COLOGNE, Germany — The defense ministers of Germany and France have pushed for speedy progress in the Eurodrone program, urging member nations to initiate the aircraft’s development phase before the end of the year.

The high-level endorsement means a shot in the arm for a weapons program that has slipped under the radar since Airbus, Dassault and Leonardo unveiled a mock-up drone at the April 2018 Berlin Air Show.

While French Armed Forces Minister Florence Parly said she hopes to see the next phase begin by year’s end, her German counterpart, Annegret Kramp-Karrenbauer, expressed hope any outstanding issues, which mostly involve cost, could be resolved “in the next few weeks.”

The two leaders spoke at Manching, Germany, Airbus' hub for the Eurodrone project and a company site for another key European program, the Future Combat Air System.

The unmanned aircraft’s official name is “European MALE RPAS,” using acronyms for medium-altitude, long-endurance, remotely piloted aircraft system. The pan-European Organisation for Joint Armament Cooperation manages it on behalf of Germany, France, Italy and Spain.

The drone program sets out to field the first new unmanned aircraft certified to fully integrate into civilian airspace, though European authorities have not yet finalized the requisite regulatory framework. Company officials hope that key design features of the drone, such as a propulsion system of two engines — one as a fallback, if necessary — will be conducive to passing future safety checks.

That means the technology could cut into the business strategy of American competitor General Atomics. The company aims to be the first to sell its drones, complete with automatic collision-avoidance kit, to Europeans.

Officials at the German Defence Ministry did not immediately return a request for comment on how soon the government plans to present a financing and contract strategy to lawmakers — a prerequisite for letting the effort proceed.

It remains to be seen if the weapons-capable Eurodrone, whose primary mission is intelligence gathering, will get wrapped up in Germany’s debate on the ethical aspects of arming aerial and ground robots.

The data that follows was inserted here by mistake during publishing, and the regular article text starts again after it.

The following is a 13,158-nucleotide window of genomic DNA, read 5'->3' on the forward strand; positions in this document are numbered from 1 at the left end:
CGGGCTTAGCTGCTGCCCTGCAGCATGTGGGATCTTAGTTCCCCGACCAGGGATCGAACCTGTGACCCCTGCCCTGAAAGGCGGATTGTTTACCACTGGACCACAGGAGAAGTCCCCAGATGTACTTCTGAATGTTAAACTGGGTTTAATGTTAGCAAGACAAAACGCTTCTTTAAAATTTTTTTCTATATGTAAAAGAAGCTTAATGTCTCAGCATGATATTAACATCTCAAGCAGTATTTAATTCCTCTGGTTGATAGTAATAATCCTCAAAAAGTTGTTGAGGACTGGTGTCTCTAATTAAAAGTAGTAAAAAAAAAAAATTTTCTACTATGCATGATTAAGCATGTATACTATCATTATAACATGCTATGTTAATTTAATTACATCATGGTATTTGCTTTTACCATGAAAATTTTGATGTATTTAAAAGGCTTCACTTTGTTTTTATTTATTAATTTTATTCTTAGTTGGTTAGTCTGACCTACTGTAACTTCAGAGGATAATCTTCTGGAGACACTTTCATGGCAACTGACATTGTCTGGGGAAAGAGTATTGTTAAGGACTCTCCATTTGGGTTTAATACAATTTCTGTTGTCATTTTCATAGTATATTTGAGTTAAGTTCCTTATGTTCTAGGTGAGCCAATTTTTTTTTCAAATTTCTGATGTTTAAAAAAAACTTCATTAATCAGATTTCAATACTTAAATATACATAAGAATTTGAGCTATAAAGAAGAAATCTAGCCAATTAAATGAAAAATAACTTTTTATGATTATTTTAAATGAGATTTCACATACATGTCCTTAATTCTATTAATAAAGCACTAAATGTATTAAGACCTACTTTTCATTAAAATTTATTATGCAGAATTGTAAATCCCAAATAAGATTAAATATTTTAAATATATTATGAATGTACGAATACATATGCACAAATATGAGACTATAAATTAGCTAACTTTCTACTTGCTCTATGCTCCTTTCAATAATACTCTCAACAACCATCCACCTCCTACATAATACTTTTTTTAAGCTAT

Another program, the Israeli-made Heron TP drone, is still awaiting decision by Germany’s parliament, the Bundestag, on whether the government can proceed with installing weapons on the aircraft. The German military is using the drones to watch over deployed forces under a leasing agreement with Israel Aerospace Industries. They are operationally managed by Airbus.

It’s possible that the Heron TP armament decision will be presented to the Bundestag first, thus capping what a Defence Ministry official told Defense News will likely be a lengthy public meditation on drones and war.

But that sequence of approvals is not automatic, Airbus hopes.

Either way, time is of the essence for the Defence Ministry, with election years looming in Germany and France starting in 2021.

“It would be surprising if we had the Eurodrone first,” said Ulrike Franke, a London-based analyst with the European Council on Foreign Relations. “Because it would amount to a signal that the Heron TP decision had been needlessly stalled.”

Questions surrounding the program include whether it can provide enough utility beyond offerings already on the market, including American-made hardware, Franke said. Its success also depends on countries purchasing the future drone in sufficient quantities to get the envisioned benefits of greater European interoperability, she added.

Sebastian Sprenger is associate editor for Europe at Defense News, reporting on the state of the defense market in the region, and on U.S.-Europe cooperation and multi-national investments in defense and global security. Previously he served as managing editor for Defense News. He is based in Cologne, Germany.

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